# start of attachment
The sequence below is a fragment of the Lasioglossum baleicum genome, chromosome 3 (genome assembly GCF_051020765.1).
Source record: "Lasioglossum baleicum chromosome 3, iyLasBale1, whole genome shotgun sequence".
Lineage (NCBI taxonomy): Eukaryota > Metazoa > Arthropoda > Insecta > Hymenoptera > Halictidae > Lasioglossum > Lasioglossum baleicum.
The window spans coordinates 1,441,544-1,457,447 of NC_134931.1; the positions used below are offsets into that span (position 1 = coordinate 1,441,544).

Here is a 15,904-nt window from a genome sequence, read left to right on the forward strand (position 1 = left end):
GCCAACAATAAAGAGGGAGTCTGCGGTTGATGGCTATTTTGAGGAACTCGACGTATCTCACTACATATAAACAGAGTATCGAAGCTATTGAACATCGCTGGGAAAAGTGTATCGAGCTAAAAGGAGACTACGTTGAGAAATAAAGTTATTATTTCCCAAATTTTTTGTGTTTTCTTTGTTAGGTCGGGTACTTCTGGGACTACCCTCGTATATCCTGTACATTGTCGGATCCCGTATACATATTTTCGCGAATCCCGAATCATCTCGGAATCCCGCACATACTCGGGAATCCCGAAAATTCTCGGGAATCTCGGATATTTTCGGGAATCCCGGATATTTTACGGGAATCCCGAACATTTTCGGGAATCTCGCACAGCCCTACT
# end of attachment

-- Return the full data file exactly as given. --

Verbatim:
The sequence below is a fragment of the Lasioglossum baleicum genome, chromosome 3 (genome assembly GCF_051020765.1).
Source record: "Lasioglossum baleicum chromosome 3, iyLasBale1, whole genome shotgun sequence".
Lineage (NCBI taxonomy): Eukaryota > Metazoa > Arthropoda > Insecta > Hymenoptera > Halictidae > Lasioglossum > Lasioglossum baleicum.
The window spans coordinates 1,441,544-1,457,447 of NC_134931.1; the positions used below are offsets into that span (position 1 = coordinate 1,441,544).

Here is a 15,904-nt window from a genome sequence, read left to right on the forward strand (position 1 = left end):
GCCAACAATAAAGAGGGAGTCTGCGGTTGATGGCTATTTTGAGGAACTCGACGTATCTCACTACATATAAACAGAGTATCGAAGCTATTGAACATCGCTGGGAAAAGTGTATCGAGCTAAAAGGAGACTACGTTGAGAAATAAAGTTATTATTTCCCAAATTTTTTGTGTTTTCTTTGTTAGGTCGGGTACTTCTGGGACTACCCTCGTATATCCTGTACATTGTCGGATCCCGTATACATATTTTCGCGAATCCCGAATCATCTCGGAATCCCGCACATACTCGGGAATCCCGAAAATTCTCGGGAATCTCGGATATTTTCGGGAATCCCGGATATTTTACGGGAATCCCGAACATTTTCGGGAATCTCGCACAGCCCTACT